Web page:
Oita Prefecture, the steamy, smoldering land encompassing Kyushu’s northeastern coast, was reportedly named by legendary Emperor Keiko. While visiting the region he was so captivated by its natural beauty that he named it Okita-kuni (the Land of Great Fields). Centuries later, long after “Okita” became “Oita,” the land remains a fascinating destination to immerse yourself in tradition – and soothing hot spring waters.

Oita Prefecture is one of Japan’s premier regions to experience the natural phenomenon of onsen, or natural hot springs. Being home to the largest number of onsen – and the highest annual yield of hot spring water – in the entire country, travel to each nook and cranny of Oita Prefecture to fully explore and indulge in this incredible resource.

The obvious place to begin your bathing journey is the city whose name is practically synonymous with onsen: Beppu. Boasting more than 100 public baths – and enough hot spring water bubbling up from 2,700 different sources to fill a total of 1,800 Olympic-sized swimming pools daily – Beppu was designated by the government in 1950 as an International Tourism Hot-Spring Cultural City.


The city is blessed with eight separate major hot springs – Hamawaki, Beppu, Kankaiji, Horita, Myoban, Kannawa, Shibaseki and Kamegawa – whose rich mineral content consisting of acid, sulfur, salt, iron and alum provides an array of health benefits that go beyond the mere pleasure of soaking.

Another thing that Beppu is known for is its jigoku (hells): seven gorgeous hot springs meant for viewing rather than bathing. Given their scalding temperatures, these pools are for admiring from afar. Named for their various respective geographical features, they are as follows: Umijigoku (Sea Hell), Oniishibozu Jigoku (Shaven Head Monk Hell), Shiraike Jigoku (White Pond Hell), Kamado Jigoku (Cooking Pot Hell), Oniyama Jigoku (Monster Mountain Hell), Chinoike Jigoku (Blood Pond Hell), and Tatsumaki Jigoku (Spout Hell).

Often said to be the most picturesque among all of the hells is Umijigoku. Created by an explosion at the nearby Mount Tsurumi, the clouds of steam pouring out from its turquoise-hued pools do indeed resemble ocean waters.


Beppu Beach Sand Baths

Going along with the ocean theme, consider experiencing another angle altogether to your bathing adventures with a visit to the Beppu Beach Sand Bath.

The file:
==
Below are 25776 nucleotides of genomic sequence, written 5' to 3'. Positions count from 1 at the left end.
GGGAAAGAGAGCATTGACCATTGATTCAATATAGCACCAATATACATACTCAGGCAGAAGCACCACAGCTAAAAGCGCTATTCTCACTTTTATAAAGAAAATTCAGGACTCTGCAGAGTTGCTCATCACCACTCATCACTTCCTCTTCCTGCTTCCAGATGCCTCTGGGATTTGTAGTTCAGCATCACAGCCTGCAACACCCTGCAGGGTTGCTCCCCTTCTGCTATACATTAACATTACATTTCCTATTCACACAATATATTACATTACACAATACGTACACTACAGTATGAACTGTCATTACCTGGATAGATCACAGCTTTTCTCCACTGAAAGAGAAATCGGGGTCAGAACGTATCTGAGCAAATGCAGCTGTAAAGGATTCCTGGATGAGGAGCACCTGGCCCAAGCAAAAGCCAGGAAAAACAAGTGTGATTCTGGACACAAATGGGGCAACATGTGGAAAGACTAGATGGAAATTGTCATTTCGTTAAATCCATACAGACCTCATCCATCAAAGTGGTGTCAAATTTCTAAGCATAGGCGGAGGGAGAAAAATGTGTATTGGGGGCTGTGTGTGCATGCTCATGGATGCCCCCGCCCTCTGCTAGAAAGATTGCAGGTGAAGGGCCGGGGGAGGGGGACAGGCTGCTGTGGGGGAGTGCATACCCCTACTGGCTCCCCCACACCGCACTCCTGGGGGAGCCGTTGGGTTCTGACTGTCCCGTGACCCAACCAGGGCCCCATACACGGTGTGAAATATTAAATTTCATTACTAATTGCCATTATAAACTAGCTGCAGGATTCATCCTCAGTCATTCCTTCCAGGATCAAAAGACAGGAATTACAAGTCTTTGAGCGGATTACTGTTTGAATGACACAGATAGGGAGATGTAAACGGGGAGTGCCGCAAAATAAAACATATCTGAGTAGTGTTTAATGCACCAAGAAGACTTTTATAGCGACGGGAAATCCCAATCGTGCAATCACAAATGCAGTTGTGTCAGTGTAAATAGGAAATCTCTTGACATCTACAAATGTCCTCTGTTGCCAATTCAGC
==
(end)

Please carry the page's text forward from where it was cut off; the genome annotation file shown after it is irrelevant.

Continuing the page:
After changing into a yukata (summer kimono) inside a locker room, you will be buried up to your neck in warm sand that permeates your pores, allowing you to experience deep relaxation before returning inside to shower off and then bathe at your leisure.

The experience of sand bathing can help promote healing from such ailments as joint pain and digestive issues, besides simply leaving you with a feeling of overall nourishment and wellness.

Around a 35-minute southwesterly drive from Beppu is lovely Yufuin, another famed onsen resort town that is framed by the dramatic backdrop of Mount Yufu.

The hills around town are dotted with many an atmospheric ryokan, as well as additional attractions such as shops and museums. Consider a stay at exceedingly stylish luxury inn Sanso Murata, which features 12 guest houses in addition to its main building, or simply enjoy the atmosphere by visiting its bar, café or art gallery.

Lake Kinrin

Famous for its morning mist, Lake Kinrin is the perfect place to start your last day. Take a moment to appreciate the breathtaking scenery. The rare lake, with both hot and cold springs welling up beneath, is a 25-minute walk from Yufuin Station.

A 30-minute bus ride from Yufuin Station will get you to the Beppu ropeway. Take the gondola near the 1,375m summit of Mount Tsurumi for panoramic views of Beppu, Oita and the surrounding sea and mountains.

Back in town below the hills, stroll along Yunotsubo Kaido Shopping Street. Spanning the area between Yufuin Station and Lake Kinrin, this road offers opportunities to sample and shop for an array of local products including shoyu-flavored ice cream, soba noodles, and kabosu citrus soaps, among many other offerings.

Continuing to the southwest for another 20-minute drive is the tranquil town of Kokonoe. Visit-worthy onsen options include Fukumoto-ya, an inn dating back to the Edo period that offers bathing in several pools amidst a stunning outdoor riverside setting. Above-and-beyond touches include an artfully handcrafted stone bath, and a wooden board that the proprietor provides for you to prop your drinks atop as you sip and soak.

About an hour’s drive further to the southeast, located due south of Yufuin, is the city of Taketa, whose Nagayu onsen waters are famed for their carbonated bubbles. Experience this unusual phenomenon at Lamune onsen, which takes its name from the popular fizzy drink that its pools resemble. A soak here is said to bring health benefits that can address conditions including heart disease, gastrointestinal disorders and arthritis.

Kuju. Photo by Solveig Boergen

Sample local Taketa wines at Kuju Winery, which began planting its vineyard grapes in 2002 and produced its first crop of wine in 2006. Stroll through the grounds of the winery, which includes a stylish onsite shop and restaurant.

The town is also home to artistic-themed events grounded in local efforts to bring artists and other creatives to the city from around Japan and beyond: namely, the Taketa Art Culture festival and Arts and Crafts Fair in Taketa, both of which are held in autumn, and are inspired by the neighboring Beppu Project.

There is much more to Oita Prefecture than hot springs, from seaside strolls to quaint shopping excursions, however the hot, steamy and beautiful onsen and the laid-back resort towns are unparalleled.


Tour the hot steam Hells of Beppu city!
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